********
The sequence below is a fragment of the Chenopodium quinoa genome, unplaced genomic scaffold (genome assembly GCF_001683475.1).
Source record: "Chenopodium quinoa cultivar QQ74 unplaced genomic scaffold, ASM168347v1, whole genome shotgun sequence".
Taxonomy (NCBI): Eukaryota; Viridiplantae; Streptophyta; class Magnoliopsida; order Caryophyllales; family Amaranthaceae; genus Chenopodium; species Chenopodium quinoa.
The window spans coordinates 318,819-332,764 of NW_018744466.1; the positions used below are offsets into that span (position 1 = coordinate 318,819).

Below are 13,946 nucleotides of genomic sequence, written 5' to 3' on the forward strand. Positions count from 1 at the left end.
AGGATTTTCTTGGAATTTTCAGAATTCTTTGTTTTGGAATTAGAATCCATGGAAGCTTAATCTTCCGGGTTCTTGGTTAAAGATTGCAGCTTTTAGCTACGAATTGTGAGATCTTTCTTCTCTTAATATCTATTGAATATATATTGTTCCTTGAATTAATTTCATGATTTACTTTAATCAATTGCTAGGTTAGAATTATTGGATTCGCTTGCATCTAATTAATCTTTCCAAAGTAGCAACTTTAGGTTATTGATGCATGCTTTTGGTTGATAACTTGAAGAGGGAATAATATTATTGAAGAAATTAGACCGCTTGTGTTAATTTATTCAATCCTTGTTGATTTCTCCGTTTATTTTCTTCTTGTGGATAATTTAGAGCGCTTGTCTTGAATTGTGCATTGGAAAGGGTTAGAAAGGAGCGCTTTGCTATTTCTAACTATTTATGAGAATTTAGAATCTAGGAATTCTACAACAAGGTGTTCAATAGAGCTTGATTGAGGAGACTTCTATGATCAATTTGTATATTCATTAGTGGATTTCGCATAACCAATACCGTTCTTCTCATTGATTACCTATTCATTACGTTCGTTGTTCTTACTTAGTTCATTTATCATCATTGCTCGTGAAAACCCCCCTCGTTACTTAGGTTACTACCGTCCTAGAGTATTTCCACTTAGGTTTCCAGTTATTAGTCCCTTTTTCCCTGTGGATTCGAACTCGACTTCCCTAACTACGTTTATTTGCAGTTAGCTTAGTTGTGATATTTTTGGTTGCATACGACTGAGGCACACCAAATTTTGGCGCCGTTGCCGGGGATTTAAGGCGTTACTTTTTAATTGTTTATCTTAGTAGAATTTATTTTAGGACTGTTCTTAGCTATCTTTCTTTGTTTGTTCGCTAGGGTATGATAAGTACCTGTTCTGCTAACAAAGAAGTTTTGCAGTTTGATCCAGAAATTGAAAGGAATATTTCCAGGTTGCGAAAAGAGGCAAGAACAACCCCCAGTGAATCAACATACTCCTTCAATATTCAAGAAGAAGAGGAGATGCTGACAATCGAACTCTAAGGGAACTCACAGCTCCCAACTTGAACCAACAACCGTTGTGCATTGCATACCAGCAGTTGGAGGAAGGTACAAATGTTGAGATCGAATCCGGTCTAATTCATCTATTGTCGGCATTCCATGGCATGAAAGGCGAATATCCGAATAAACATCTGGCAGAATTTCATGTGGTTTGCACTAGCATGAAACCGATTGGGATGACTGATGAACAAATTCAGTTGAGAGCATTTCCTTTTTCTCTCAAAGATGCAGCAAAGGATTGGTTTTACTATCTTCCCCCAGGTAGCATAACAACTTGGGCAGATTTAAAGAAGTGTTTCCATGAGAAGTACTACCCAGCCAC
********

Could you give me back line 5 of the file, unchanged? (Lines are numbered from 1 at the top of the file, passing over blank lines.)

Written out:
Below are 13,946 nucleotides of genomic sequence, written 5' to 3' on the forward strand. Positions count from 1 at the left end.